The catbird sings….

I heard him early one morning last week before I saw him. The male gray catbird (Dumetella carolinensis), hidden in the tall white pines, sang a symphony of beautiful sounds. Related to the mockingbird, a bird that artfully mimics the sounds of other birds, the catbird’s vocal ability is even more melodic and varied, a gift that we enjoy from dawn to dusk.

catbirdKnown to prefer thickets and shrubs, our pair announce their arrival with their familiar cat-like ‘mews,’ hopping through vegetation and arriving at our back yard where the sunflower seed feeder is their destination.

The birds are gray overall with a splash of bright rufous feathers beneath the tail. They sport a black cap atop their heads. They often fluff their feathers, droop their wings and cock their tails high from the railing of the deck.

catbird. Although there is no difference in appearance, the more cautious catbird may be the female who waits patiently as her mate boldly claims the bird feeder.

.catbirdKnowing that they are mainly insect eaters, the sunflower seeds may be temporary nourishment until insects are plentiful. But I do hope they are nesting nearby and will continue to visit and shower us with mews and territorial melodies.

6 thoughts on “The catbird sings….

  1. We noticed a handsome pair on our sunflower feeder just today and now look forward to hearing their melodic song. (Too cold to open windows in Wisconsin today!)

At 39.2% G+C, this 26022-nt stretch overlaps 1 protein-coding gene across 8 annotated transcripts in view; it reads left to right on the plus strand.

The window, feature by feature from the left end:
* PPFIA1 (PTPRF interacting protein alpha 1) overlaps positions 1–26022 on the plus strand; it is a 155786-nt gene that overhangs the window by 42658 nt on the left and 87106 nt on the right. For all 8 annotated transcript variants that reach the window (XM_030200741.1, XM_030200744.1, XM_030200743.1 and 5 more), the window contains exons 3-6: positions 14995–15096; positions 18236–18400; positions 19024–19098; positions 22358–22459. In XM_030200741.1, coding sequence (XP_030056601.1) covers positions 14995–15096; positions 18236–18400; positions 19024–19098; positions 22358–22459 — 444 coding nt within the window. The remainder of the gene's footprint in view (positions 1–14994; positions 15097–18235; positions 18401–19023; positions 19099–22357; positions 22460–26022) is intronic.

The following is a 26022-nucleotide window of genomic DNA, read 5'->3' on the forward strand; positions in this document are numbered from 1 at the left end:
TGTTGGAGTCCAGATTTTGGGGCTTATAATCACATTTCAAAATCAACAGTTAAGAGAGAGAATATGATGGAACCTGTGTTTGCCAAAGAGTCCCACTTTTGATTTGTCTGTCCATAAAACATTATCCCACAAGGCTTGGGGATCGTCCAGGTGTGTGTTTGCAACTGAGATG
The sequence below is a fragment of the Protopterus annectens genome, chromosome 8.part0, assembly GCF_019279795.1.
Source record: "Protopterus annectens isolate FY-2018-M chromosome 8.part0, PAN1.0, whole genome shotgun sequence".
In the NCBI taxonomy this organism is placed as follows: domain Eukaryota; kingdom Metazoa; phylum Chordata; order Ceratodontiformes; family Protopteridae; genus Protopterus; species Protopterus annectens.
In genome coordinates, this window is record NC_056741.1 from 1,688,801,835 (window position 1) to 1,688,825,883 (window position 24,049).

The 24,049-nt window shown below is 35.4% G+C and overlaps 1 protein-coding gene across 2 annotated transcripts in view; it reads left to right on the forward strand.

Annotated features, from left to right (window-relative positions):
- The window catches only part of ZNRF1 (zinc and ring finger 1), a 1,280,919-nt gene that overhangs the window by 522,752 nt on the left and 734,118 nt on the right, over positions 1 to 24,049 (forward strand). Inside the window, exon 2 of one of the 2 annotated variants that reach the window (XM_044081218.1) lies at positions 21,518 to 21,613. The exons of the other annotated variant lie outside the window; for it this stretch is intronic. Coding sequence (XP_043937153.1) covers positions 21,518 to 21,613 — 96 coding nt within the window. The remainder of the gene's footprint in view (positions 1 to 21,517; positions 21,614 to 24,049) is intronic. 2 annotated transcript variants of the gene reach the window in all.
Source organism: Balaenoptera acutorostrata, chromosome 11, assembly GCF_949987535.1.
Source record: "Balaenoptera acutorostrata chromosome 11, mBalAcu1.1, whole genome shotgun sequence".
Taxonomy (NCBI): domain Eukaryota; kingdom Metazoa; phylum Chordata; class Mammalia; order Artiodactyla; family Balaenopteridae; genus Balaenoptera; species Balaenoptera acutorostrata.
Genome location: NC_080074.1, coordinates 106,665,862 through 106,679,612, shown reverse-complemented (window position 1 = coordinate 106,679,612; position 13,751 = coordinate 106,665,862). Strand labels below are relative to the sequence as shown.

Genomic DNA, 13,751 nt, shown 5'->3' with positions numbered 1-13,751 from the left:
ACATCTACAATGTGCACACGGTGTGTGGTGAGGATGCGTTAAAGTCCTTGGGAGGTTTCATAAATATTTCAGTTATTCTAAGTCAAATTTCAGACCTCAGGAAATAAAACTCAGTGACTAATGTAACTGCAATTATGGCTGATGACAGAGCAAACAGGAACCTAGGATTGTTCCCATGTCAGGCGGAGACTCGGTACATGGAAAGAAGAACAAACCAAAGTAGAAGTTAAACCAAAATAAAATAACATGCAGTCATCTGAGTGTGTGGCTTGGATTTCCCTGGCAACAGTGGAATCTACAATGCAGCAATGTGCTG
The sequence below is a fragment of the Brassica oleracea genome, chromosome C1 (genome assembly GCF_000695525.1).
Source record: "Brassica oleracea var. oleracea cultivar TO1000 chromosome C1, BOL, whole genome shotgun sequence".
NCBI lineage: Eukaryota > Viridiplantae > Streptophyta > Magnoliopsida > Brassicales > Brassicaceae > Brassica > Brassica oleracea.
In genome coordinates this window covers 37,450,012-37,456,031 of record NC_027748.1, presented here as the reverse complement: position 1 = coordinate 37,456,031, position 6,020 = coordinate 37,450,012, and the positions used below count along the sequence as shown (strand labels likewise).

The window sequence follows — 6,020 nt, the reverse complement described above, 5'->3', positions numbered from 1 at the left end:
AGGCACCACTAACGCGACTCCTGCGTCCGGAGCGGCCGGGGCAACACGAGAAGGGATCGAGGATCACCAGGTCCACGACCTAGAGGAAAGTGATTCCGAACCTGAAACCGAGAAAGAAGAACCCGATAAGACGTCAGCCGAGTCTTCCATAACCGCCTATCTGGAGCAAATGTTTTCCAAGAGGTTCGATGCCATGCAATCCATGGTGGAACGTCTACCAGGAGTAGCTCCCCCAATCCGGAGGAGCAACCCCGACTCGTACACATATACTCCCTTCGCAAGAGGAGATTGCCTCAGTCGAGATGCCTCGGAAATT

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  2. Perhaps my favorite bird. They seem to always be watching me and “meowing” or singing for me as I work or sit in our yard. Please plant some mahonia bushes, as I am certain those berries are their very favorite food. We think on our small property that we have three nesting broods, as we see the couples, though we have yet to find a single nest. Already our robins have fledged, as well as our red tails to the dismay of our other feathered friends; the bluebirds just began nesting, and we can see the towhees going to their nest, and we can watch and hear the cardinal chicks when their folks come to feed them. We usually have two Carolina wren nests, but some patio construction left one of our wren houses empty. What could be finer than bird watching? I still think my catbirds are my favorites.

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